I venture for the consideration of the AttorneyGeneral, although I know that what he is espousing in the form of a superior court is a long held plank in the platform of his Party, that it is desirable in the interests of litigants that they should have one system of courts throughout Australia. A dual system of courts whereby you can possibly proceed in one court and be nonsuited, declared by the judge to be in the wrong court and then have to go into another set of courts, is an undesirable situation to have. It is the sort of situation which the Judicature Act over 100 years ago was designed to overcome in England and in the Australian colonies. Whilst there are constitutional problems at the moment, I would hope that we can look to the day when we will have the one system of courts with the High Court as the apex and that there will be no Commonwealth system of courts existing alongside the State Supreme Courts. I mention that at this time because I imagine that one of the propositions which Senator Murphy will advance m support of the superior court concept will be that it will be a court to which appeals from the Territory courts may be taken. I may be wrong in the assumption but I can well imagine that that is an argument that can be advanced. The fact that the argument can be advanced is one thing which I think has to be taken into account at the present time.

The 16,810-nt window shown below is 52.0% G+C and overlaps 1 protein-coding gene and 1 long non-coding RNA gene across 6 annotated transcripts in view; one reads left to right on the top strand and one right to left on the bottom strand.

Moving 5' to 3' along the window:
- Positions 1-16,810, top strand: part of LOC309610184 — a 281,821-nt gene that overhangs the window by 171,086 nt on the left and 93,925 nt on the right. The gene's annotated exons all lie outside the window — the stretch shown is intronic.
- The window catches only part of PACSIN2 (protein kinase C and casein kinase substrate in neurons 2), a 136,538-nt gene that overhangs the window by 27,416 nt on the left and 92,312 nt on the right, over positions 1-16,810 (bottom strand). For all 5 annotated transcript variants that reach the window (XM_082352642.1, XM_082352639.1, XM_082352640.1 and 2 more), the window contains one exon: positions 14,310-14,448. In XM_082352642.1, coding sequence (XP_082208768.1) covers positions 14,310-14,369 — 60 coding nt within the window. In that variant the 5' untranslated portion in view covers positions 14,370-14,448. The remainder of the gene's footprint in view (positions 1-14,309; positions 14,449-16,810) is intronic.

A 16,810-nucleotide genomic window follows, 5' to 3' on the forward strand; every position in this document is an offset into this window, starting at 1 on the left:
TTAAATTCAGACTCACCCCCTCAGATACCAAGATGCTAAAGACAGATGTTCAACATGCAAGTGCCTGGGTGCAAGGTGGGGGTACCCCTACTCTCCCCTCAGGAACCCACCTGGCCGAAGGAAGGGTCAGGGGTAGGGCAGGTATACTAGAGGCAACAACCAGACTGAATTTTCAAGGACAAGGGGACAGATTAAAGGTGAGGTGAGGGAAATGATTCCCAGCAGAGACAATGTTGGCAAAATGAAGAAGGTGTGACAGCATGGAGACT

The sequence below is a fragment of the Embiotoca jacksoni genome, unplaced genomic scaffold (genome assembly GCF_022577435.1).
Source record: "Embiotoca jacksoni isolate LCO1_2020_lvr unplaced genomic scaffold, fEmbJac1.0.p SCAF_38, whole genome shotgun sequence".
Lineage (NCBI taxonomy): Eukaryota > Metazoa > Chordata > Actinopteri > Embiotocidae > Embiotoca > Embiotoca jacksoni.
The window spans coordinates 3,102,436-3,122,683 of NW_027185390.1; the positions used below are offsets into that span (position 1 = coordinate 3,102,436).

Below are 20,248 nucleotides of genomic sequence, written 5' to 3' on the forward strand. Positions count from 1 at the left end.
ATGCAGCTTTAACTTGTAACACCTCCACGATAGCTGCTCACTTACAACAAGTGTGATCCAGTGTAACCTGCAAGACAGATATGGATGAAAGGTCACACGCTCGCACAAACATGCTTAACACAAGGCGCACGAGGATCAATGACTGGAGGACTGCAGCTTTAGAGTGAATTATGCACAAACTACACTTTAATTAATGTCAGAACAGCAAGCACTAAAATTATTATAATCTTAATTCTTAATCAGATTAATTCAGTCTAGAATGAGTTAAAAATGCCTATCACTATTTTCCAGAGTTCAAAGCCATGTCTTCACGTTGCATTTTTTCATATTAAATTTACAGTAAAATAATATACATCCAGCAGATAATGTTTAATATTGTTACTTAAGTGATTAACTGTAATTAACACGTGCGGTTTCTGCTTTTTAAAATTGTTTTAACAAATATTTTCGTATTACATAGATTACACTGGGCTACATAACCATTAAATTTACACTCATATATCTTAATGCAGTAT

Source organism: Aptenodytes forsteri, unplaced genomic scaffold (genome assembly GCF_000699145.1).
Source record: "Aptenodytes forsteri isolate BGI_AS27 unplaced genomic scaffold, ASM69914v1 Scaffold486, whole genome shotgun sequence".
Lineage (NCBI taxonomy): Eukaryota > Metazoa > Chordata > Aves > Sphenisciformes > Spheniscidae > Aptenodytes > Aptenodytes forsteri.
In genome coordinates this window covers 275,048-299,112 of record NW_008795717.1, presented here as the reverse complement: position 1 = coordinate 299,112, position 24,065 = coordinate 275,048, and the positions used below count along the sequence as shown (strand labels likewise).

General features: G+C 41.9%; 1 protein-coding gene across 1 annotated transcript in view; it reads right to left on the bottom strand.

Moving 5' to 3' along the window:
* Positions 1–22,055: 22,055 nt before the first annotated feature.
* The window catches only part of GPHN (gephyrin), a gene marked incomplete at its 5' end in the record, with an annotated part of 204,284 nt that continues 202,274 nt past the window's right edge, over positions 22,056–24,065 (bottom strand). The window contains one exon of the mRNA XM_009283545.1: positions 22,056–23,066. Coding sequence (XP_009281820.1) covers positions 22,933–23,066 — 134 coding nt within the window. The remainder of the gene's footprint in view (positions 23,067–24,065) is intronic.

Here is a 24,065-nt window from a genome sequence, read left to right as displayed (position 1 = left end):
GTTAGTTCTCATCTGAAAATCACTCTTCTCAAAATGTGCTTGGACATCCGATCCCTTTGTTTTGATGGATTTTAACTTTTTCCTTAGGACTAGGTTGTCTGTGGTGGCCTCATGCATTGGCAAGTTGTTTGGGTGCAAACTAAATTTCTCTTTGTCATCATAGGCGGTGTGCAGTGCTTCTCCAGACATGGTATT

I believe that the Commonwealth must have, comparable with the State system of courts, a Territory system of courts- judges for the Australian Capital Territory, judges for the Northern Territory, judges for the Supreme Court of Norfolk Island and, if ever the occasion arises, judges for those other Territories to which the judges may have to go occasionally- and that this structure of Territory courts should contain within it an appellate system whereby judges who may be appointed as judges of the Territory court, alternating between the Northern Territory and the Australian Capital Territory, will provide a body of judges from which an appeal bench can be constituted. It is an omission at the present time- an omission which was acknowledged in the time of the previous government. Nevertheless such a system was felt not to be warranted at that time by the volume of business. Notwithstanding that it was not then warranted it was recognised that in the near future there would have to be some appellate structure within the Territory courts. It may be that we are approaching that time. When it does occur I hope that the appeal will not be to a superior court as is proposed but to a structure within the Territory itself.